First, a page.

Abstract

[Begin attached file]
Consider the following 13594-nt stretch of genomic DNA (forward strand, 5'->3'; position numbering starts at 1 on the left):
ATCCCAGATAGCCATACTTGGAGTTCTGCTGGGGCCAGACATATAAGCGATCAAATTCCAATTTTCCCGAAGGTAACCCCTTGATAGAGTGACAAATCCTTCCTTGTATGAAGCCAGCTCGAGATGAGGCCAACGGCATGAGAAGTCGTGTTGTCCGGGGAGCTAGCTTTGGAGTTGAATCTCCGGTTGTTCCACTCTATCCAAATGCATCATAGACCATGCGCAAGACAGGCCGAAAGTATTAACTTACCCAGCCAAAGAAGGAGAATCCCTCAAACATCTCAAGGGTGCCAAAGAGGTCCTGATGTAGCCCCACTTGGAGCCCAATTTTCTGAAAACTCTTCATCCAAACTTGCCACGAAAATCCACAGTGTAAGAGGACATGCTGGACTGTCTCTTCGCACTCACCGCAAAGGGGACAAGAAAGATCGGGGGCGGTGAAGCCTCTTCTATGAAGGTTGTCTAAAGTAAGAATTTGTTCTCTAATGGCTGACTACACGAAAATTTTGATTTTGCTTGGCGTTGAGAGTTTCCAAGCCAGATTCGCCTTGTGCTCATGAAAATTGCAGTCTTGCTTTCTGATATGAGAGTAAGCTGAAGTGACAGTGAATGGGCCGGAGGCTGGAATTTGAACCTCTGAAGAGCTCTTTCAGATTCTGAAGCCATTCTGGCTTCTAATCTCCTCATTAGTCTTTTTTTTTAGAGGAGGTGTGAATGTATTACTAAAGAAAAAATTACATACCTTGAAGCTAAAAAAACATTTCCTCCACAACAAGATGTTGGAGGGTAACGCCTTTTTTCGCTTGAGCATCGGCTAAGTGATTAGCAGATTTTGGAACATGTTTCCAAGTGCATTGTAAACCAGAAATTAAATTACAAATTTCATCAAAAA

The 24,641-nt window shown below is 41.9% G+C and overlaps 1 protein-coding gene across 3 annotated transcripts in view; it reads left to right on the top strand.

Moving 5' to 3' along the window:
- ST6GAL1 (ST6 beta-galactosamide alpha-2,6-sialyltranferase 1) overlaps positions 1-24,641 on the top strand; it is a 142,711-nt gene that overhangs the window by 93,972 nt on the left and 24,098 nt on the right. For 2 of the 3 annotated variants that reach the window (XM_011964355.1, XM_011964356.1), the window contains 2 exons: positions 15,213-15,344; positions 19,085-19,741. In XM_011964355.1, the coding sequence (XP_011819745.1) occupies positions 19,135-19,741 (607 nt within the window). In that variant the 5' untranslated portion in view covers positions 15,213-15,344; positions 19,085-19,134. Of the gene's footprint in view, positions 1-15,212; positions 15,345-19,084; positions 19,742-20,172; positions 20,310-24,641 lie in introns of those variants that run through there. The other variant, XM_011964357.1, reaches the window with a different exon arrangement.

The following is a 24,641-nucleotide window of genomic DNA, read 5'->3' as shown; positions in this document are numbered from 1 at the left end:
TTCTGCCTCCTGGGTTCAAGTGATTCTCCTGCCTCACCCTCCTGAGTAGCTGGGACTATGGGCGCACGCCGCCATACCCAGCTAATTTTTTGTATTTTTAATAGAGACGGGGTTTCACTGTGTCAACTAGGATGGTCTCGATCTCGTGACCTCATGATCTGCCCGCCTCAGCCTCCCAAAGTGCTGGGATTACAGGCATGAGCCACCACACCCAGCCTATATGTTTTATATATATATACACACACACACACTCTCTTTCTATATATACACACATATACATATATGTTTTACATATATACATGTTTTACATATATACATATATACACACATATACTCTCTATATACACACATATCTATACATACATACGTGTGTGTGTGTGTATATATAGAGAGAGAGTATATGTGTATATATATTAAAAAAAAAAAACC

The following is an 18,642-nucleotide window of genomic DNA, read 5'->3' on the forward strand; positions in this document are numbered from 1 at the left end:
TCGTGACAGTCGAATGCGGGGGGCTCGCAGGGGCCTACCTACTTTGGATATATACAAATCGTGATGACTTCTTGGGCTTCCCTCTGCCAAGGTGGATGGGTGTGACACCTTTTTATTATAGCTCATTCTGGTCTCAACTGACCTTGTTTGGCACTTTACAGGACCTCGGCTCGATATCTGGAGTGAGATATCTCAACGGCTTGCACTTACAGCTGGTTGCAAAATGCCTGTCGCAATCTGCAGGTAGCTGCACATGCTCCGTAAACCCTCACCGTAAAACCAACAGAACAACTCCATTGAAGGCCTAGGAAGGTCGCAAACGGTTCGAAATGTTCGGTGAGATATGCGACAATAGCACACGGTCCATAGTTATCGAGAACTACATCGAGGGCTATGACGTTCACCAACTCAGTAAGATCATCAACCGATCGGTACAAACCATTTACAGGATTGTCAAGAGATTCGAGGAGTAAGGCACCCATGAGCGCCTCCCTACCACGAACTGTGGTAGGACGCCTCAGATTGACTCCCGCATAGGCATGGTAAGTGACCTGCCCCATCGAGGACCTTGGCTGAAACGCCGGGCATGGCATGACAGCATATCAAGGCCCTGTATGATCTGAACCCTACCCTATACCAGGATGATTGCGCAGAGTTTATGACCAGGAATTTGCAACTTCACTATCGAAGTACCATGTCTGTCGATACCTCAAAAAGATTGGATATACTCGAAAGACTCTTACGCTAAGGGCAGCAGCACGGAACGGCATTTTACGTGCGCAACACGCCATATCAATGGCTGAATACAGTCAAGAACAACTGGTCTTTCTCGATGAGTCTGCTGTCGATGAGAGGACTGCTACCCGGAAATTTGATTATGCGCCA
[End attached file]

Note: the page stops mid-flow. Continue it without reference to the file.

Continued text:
Cellobiohydrolases (CBHs) from glycoside hydrolase family 6 (GH6) make up an important part of the secretome in many cellulolytic fungi. They are also of technical interest, particularly because they are part of the enzyme cocktails that are used for the industrial breakdown of lignocellulosic biomass. Nevertheless, functional studies of GH6 CBHs are scarce and focused on a few model enzymes. To elucidate functional breadth among GH6 CBHs, we conducted a comparative biochemical study of seven GH6 CBHs originating from fungi living in different habitats, in addition to one enzyme variant. The enzyme sequences were investigated by phylogenetic analyses to ensure that they were not closely related phylogenetically. The selected enzymes were all heterologously expressed in Aspergillus oryzae, purified and thoroughly characterized biochemically. This approach allowed direct comparisons of functional data, and the results revealed substantial variability. For example, the adsorption capacity on cellulose spanned two orders of magnitude and kinetic parameters, derived from two independent steady-state methods also varied significantly. While the different functional parameters covered wide ranges, they were not independent since they changed in parallel between two poles. One pole was characterized by strong substrate interactions, high adsorption capacity and low turnover number while the other showed weak substrate interactions, poor adsorption and high turnover. The investigated enzymes essentially defined a continuum between these two opposites, and this scaling of functional parameters raises interesting questions regarding functional plasticity and evolution of GH6 CBHs.

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